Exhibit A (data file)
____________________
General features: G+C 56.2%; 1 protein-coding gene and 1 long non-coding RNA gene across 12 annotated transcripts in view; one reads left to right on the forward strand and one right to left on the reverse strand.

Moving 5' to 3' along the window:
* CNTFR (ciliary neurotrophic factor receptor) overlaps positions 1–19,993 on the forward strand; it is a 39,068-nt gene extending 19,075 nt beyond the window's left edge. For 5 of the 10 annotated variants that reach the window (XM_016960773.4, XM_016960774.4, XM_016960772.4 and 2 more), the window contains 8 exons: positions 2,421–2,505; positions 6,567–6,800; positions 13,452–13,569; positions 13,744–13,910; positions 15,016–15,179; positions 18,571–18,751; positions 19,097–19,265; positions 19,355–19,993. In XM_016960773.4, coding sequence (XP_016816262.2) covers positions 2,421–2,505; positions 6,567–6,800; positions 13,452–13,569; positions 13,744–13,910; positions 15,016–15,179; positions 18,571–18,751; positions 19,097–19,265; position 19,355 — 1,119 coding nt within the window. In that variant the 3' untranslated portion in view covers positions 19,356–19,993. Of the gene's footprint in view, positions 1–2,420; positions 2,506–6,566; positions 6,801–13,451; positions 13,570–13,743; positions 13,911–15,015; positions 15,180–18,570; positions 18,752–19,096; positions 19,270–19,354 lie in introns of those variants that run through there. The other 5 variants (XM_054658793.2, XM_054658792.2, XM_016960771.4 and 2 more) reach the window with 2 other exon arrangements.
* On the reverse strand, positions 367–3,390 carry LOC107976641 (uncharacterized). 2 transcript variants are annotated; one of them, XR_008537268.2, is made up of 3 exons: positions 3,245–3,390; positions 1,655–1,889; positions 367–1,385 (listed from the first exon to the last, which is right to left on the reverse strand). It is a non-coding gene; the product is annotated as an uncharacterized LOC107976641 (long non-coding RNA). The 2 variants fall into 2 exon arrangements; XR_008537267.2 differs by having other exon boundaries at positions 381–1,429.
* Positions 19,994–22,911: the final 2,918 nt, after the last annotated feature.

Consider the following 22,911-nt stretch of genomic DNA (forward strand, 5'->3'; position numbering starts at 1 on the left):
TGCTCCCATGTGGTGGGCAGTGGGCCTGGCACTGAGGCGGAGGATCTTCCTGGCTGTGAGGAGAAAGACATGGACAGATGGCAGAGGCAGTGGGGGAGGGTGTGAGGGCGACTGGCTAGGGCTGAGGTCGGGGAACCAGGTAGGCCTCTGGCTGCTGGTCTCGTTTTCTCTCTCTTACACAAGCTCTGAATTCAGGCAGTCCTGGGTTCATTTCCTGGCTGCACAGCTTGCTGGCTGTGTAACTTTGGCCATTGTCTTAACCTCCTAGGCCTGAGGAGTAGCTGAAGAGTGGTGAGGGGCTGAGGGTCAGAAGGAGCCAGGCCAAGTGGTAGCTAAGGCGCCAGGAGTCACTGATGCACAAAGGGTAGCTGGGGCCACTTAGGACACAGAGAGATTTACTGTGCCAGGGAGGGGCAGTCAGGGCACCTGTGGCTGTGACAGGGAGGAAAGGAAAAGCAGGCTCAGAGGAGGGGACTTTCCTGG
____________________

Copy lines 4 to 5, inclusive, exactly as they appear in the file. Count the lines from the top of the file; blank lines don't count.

* On the reverse strand, positions 367–3,390 carry LOC107976641 (uncharacterized). 2 transcript variants are annotated; one of them, XR_008537268.2, is made up of 3 exons: positions 3,245–3,390; positions 1,655–1,889; positions 367–1,385 (listed from the first exon to the last, which is right to left on the reverse strand). It is a non-coding gene; the product is annotated as an uncharacterized LOC107976641 (long non-coding RNA). The 2 variants fall into 2 exon arrangements; XR_008537267.2 differs by having other exon boundaries at positions 381–1,429.
* Positions 19,994–22,911: the final 2,918 nt, after the last annotated feature.